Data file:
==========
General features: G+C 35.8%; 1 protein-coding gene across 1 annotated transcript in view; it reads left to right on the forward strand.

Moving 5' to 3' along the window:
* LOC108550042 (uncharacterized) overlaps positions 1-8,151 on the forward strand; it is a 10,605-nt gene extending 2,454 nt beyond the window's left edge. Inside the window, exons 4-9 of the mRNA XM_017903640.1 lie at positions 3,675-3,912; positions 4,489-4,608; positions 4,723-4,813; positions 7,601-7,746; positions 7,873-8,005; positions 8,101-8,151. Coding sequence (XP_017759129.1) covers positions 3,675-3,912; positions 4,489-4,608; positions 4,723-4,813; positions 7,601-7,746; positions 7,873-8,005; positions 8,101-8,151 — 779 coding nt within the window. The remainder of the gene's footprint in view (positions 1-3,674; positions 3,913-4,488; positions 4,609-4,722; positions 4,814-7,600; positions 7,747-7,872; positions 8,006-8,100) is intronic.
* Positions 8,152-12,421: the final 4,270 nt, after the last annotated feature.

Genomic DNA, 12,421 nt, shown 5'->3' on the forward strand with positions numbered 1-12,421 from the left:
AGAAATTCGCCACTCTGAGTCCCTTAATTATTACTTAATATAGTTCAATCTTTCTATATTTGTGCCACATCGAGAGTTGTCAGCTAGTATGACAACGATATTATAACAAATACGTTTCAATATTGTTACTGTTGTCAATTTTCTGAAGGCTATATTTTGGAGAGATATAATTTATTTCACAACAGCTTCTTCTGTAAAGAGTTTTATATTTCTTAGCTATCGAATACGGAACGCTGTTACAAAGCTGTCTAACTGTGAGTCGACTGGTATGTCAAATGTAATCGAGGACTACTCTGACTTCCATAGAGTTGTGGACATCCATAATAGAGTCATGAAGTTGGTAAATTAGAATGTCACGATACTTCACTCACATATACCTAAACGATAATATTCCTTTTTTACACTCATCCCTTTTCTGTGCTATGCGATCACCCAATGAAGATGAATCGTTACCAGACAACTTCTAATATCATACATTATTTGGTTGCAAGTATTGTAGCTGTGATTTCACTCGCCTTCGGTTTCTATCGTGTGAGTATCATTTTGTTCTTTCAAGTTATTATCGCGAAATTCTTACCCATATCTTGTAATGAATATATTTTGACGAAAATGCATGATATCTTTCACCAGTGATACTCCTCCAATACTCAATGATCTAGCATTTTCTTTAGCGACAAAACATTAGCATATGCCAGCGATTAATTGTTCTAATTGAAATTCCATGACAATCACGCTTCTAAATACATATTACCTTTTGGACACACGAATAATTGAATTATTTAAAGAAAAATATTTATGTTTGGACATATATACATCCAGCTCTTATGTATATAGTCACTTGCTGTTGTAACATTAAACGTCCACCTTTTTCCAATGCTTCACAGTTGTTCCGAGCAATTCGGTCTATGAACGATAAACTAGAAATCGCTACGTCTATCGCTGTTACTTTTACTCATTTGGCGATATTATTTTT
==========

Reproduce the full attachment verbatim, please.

General features: G+C 35.8%; 1 protein-coding gene across 1 annotated transcript in view; it reads left to right on the forward strand.

Moving 5' to 3' along the window:
* LOC108550042 (uncharacterized) overlaps positions 1-8,151 on the forward strand; it is a 10,605-nt gene extending 2,454 nt beyond the window's left edge. Inside the window, exons 4-9 of the mRNA XM_017903640.1 lie at positions 3,675-3,912; positions 4,489-4,608; positions 4,723-4,813; positions 7,601-7,746; positions 7,873-8,005; positions 8,101-8,151. Coding sequence (XP_017759129.1) covers positions 3,675-3,912; positions 4,489-4,608; positions 4,723-4,813; positions 7,601-7,746; positions 7,873-8,005; positions 8,101-8,151 — 779 coding nt within the window. The remainder of the gene's footprint in view (positions 1-3,674; positions 3,913-4,488; positions 4,609-4,722; positions 4,814-7,600; positions 7,747-7,872; positions 8,006-8,100) is intronic.
* Positions 8,152-12,421: the final 4,270 nt, after the last annotated feature.

Genomic DNA, 12,421 nt, shown 5'->3' on the forward strand with positions numbered 1-12,421 from the left:
AGAAATTCGCCACTCTGAGTCCCTTAATTATTACTTAATATAGTTCAATCTTTCTATATTTGTGCCACATCGAGAGTTGTCAGCTAGTATGACAACGATATTATAACAAATACGTTTCAATATTGTTACTGTTGTCAATTTTCTGAAGGCTATATTTTGGAGAGATATAATTTATTTCACAACAGCTTCTTCTGTAAAGAGTTTTATATTTCTTAGCTATCGAATACGGAACGCTGTTACAAAGCTGTCTAACTGTGAGTCGACTGGTATGTCAAATGTAATCGAGGACTACTCTGACTTCCATAGAGTTGTGGACATCCATAATAGAGTCATGAAGTTGGTAAATTAGAATGTCACGATACTTCACTCACATATACCTAAACGATAATATTCCTTTTTTACACTCATCCCTTTTCTGTGCTATGCGATCACCCAATGAAGATGAATCGTTACCAGACAACTTCTAATATCATACATTATTTGGTTGCAAGTATTGTAGCTGTGATTTCACTCGCCTTCGGTTTCTATCGTGTGAGTATCATTTTGTTCTTTCAAGTTATTATCGCGAAATTCTTACCCATATCTTGTAATGAATATATTTTGACGAAAATGCATGATATCTTTCACCAGTGATACTCCTCCAATACTCAATGATCTAGCATTTTCTTTAGCGACAAAACATTAGCATATGCCAGCGATTAATTGTTCTAATTGAAATTCCATGACAATCACGCTTCTAAATACATATTACCTTTTGGACACACGAATAATTGAATTATTTAAAGAAAAATATTTATGTTTGGACATATATACATCCAGCTCTTATGTATATAGTCACTTGCTGTTGTAACATTAAACGTCCACCTTTTTCCAATGCTTCACAGTTGTTCCGAGCAATTCGGTCTATGAACGATAAACTAGAAATCGCTACGTCTATCGCTGTTACTTTTACTCATTTGGCGATATTATTTTT